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Despite the clamour for more guidance on the scope and application of the Mayo test on patent eligibility, the US Supreme Court denied Sequenom’s petition in its dispute with Ariosa, as Stephen Stout and Rachael McClure of Vinson & Elkins explain.
On June 27, the US Supreme Court denied a request to revisit the question of patent eligibility for inventions that apply known techniques to newly discovered natural phenomena in Sequenom v. Ariosa Diagnostics. In light of the denial, the high court’s test for patent eligibility will remain unaltered from its 2012 decision in Mayo v Prometheus. The decision to deny certiorari leaves the patent eligibilty of many life sciences-related patent claims, and in particular, those directed to diagnostic tools, in jeopardy, even if they “combine and utilize man-made tools of biotechnology in a new way that revolutionize[s]” the field (Ariosa).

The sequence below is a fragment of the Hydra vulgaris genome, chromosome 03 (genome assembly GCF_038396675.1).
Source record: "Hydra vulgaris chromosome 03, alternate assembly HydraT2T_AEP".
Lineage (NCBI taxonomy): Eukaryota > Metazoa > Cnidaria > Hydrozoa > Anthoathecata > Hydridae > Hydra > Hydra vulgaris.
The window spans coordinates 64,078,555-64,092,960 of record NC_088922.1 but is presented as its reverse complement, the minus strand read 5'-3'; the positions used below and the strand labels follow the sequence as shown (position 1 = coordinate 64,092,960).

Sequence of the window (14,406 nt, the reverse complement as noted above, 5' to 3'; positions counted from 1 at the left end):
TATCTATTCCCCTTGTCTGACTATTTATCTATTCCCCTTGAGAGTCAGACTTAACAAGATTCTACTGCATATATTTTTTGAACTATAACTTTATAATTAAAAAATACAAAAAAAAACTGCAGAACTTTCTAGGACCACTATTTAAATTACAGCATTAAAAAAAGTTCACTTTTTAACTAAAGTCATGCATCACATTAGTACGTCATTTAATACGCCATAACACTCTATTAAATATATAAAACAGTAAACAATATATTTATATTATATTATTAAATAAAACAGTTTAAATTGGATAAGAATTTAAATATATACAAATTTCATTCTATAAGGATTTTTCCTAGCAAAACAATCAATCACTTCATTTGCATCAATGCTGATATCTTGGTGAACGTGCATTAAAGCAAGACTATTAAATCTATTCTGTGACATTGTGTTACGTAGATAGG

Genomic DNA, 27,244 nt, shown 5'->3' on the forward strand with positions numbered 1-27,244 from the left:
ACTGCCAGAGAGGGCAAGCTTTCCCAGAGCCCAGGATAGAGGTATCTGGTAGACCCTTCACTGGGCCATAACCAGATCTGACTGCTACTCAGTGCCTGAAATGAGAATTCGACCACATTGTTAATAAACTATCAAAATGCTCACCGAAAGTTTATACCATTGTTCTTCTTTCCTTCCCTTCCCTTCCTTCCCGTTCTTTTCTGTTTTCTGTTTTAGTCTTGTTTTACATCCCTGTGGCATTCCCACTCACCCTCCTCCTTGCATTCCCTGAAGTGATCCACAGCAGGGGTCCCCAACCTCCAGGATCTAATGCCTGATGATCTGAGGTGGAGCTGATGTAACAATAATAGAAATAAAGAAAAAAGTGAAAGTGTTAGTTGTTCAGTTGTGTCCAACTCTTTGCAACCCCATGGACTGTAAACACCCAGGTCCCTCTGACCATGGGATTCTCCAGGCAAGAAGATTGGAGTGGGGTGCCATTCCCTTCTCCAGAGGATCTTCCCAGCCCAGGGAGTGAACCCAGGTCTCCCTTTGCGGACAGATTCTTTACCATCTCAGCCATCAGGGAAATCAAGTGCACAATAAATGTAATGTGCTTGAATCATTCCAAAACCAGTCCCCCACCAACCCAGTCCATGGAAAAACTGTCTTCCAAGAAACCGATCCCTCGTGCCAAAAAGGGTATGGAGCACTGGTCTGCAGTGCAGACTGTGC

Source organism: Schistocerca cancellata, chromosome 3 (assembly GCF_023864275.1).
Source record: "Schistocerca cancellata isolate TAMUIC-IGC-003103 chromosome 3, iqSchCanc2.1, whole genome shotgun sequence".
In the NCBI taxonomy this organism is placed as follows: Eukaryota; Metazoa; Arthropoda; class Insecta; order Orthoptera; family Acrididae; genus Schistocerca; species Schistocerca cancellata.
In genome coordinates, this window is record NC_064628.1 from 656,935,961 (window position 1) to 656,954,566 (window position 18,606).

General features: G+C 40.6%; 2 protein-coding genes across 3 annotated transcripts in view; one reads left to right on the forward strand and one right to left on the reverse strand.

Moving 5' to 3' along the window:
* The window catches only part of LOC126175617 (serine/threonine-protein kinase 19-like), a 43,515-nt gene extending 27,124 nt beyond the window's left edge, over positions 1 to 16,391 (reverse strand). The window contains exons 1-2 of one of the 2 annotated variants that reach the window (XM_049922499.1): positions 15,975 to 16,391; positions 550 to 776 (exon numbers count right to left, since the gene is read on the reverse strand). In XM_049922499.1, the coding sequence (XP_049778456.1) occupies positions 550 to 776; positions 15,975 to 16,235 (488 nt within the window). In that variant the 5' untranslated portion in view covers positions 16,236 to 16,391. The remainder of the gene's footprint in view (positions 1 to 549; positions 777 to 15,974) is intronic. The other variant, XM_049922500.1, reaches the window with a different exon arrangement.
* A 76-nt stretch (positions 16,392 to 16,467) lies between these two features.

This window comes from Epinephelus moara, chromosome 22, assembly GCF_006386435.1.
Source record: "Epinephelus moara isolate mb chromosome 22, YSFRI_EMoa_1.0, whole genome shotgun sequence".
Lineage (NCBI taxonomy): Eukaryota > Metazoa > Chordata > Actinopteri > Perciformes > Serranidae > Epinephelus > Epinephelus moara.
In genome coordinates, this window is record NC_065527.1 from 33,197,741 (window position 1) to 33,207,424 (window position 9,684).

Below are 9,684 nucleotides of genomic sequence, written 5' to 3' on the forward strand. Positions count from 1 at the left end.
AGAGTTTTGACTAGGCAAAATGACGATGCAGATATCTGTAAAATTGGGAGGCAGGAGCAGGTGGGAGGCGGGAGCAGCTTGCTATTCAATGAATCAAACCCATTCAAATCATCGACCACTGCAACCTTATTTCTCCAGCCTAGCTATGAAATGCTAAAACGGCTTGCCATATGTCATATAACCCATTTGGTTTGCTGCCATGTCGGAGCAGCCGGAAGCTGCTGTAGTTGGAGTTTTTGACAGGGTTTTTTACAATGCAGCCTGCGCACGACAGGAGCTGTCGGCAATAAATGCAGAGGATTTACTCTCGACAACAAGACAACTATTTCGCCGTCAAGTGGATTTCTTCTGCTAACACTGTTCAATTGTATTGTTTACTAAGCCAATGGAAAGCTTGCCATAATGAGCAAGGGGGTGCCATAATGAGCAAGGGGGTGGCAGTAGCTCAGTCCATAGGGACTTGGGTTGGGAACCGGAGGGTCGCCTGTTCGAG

The patent at issue in Ariosa, US patent number 6,258,540 (’540 patent), resulted from the discovery of foetal DNA in maternal blood samples, termed cell-free foetal DNA (cffDNA). That discovery led to the development of a non-invasive prenatal test that required only a maternal blood sample, an alternative to the then standard, but invasive, prenatal tests such as amniocentesis.
The claims in the ’540 patent relate to that non-invasive testing, specifically to methods for amplifying and detecting cffDNA in a maternal blood sample. While the laboratory techniques that could be used in the claimed methods were well known at the time of the invention, for example, polymerase chain reaction (PCR) and gel electrophoresis, cffDNA was first discovered and first subject to these methods of analysis by the named inventors of the ’540 patent.
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Stephen Stout, Rachael McClure, Sequenom v Ariosa Diagnostics, DNA, patent,